This is one of the most gruesomely violent books I've ever read. The writing is fantastic -- sparse, tight, yet so freaking descriptive. It's like he...moreThis is one of the most gruesomely violent books I've ever read. The writing is fantastic -- sparse, tight, yet so freaking descriptive. It's like he punches you with words one minute and just lulls you with beauty the next. The worse part of it, and the most effective, is when the beauty of his words calmly and nonchalantly describe the horror and violence that humans achieve without even trying. Mr. McCarthy's perspective of the human condition and the lack of humanity in his portrayal of the historical American West is rather daunting.(less)
There are places that exude an atmosphere of casual sensuality that can be felt, smelled, and tasted. The residents of such places absorb the atmosphe...moreThere are places that exude an atmosphere of casual sensuality that can be felt, smelled, and tasted. The residents of such places absorb the atmosphere like sponges until they become part of the place and the place becomes part of them. The City of New Orleans is such a place. In his collection of loosely related short stories, Desire: Tales of New Orleans, William Sterling Walker captures the essence of this city until, with its strong presence and influence, New Orleans takes center stage and breaths life into each and every character. Walker's beautiful integration of music -- classical, jazz, 80's pop -- and art adds to the overall sense of time and place, capturing moments, depth of feeling, and often creating the illusion of a written snapshot suspended in time.
Walker's descriptions of New Orleans are also intrinsically connected to themes found in his collection, -- with "connection" the most prevalent theme throughout -- to the character's conflicts, and to their personal desires. The heat and oppressive humidity may be connected to voracious or subtle physical needs. The stagnation of a place where the past is present may be found in conflicts faced by quite a few of the men, and the gravitational pull that the city exerts on its denizens as if it were a living entity is mirrored in the friendships and relationships between the characters.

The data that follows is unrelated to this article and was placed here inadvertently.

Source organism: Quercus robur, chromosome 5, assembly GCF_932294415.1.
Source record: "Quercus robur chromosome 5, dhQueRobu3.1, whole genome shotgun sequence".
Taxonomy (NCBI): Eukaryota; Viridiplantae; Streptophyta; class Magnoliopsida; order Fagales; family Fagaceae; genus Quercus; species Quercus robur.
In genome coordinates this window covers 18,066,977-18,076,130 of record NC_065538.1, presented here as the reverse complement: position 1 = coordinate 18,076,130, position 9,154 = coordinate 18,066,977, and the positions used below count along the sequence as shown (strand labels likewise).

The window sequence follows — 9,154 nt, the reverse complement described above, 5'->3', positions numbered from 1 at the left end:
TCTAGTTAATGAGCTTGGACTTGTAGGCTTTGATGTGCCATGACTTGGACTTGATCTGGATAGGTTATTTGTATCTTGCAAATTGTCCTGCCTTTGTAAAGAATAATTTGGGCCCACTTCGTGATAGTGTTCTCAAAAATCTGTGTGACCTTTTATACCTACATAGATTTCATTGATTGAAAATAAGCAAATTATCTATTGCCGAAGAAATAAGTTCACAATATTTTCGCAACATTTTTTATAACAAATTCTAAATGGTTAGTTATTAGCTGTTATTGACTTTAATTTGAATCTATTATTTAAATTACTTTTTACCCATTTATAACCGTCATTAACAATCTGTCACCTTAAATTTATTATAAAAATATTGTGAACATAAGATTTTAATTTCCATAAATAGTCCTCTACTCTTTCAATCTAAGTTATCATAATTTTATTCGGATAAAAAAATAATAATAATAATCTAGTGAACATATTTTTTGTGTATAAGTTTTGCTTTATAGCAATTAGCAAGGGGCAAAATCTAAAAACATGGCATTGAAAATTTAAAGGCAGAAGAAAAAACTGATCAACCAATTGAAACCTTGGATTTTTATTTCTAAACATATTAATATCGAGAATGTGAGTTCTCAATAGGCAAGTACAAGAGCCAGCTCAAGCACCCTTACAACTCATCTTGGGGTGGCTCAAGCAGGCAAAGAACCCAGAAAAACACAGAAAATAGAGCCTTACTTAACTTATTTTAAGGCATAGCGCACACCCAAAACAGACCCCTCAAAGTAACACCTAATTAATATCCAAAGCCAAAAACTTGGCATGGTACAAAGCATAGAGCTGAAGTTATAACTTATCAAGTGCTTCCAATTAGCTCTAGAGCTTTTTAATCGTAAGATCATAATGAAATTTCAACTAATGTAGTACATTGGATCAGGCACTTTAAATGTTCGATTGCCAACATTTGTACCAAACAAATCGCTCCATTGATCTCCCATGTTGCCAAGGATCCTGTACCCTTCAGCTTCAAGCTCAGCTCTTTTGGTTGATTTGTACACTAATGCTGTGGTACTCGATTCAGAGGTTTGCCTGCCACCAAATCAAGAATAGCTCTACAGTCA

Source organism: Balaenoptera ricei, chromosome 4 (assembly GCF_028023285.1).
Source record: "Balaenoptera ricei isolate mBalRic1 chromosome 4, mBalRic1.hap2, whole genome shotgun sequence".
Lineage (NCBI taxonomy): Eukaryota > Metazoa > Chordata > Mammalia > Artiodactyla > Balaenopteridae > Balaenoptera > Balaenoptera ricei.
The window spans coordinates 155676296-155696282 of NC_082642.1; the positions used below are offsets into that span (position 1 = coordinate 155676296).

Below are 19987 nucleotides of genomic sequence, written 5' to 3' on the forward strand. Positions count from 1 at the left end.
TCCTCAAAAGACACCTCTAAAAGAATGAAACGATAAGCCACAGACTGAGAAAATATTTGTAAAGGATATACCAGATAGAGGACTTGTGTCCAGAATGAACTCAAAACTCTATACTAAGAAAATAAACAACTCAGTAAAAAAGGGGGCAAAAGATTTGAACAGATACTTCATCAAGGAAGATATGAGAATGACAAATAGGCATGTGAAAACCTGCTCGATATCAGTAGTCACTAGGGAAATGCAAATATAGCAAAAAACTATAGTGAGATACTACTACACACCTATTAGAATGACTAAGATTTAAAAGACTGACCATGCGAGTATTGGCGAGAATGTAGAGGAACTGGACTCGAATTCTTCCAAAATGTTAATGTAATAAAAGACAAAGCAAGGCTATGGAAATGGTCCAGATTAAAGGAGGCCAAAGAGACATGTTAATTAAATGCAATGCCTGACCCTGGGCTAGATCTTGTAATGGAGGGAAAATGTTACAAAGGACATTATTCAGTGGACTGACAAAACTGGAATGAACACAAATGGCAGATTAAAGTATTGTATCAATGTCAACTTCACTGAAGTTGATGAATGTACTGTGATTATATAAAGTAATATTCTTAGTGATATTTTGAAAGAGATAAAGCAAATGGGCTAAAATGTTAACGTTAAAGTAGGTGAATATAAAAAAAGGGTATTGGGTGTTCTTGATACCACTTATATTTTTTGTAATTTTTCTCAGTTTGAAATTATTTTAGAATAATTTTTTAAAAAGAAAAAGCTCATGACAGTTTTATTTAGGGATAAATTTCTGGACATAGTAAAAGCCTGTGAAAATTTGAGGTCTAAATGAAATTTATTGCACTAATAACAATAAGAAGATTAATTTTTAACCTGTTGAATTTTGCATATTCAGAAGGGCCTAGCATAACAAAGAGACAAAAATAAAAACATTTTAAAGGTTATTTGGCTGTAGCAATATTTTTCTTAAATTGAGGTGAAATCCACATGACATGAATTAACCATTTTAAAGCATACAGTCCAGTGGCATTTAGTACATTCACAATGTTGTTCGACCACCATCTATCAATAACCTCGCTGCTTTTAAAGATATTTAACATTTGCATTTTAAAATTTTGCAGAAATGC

The word desire, as in the title of the book, usually brings to mind sexual want or hunger. Humans, however, desire much more from each other than the physical and Walker incorporates both in his stories. He breathes life into his stories through his characters, the friendships they share, their loves, losses, needs and desires. Moments, events, conversations, assignations, paralyzing fear, pain and regret, all become connected through friendships and hookups in a pre-Katrina gay community that learned early about tragic loss while experiencing the plague years.
I first read Walker's short story "Farewell to Wise's" in the Best Gay Stories 2013 anthology and what really struck me about it at the time, what made me love it, was the fact that the place and characters became real to me. I found that same quality in the rest of his stories. Walker develops intimate interactions and dialog between his characters, slowly revealing layers and, in the process, giving them a depth that becomes an essential part of his portrayals. This development leads readers to become fully invested in both the characters and the conflicts they face.
I know I will reread this book for a couple of reasons. Throughout the time it took me to read it, and after, I fell asleep in New Orleans thinking about the characters and woke up the next day in New Orleans still communing with them. But, most importantly, Desire: Tales of New Orleans is a book that strongly reminded me of the "why" behind my love for short stories. Highly recommended.(less)
If this book was a movie, it would fall under the "tear jerker" category. Relentlessly sad with three dimensional characters that pulled me in and und...moreIf this book was a movie, it would fall under the "tear jerker" category. Relentlessly sad with three dimensional characters that pulled me in and under until the end. So yes, this is a great read, but I could not help but be relieved when it finally ended. Augustus and Hazel Grace. Memorable characters. (less)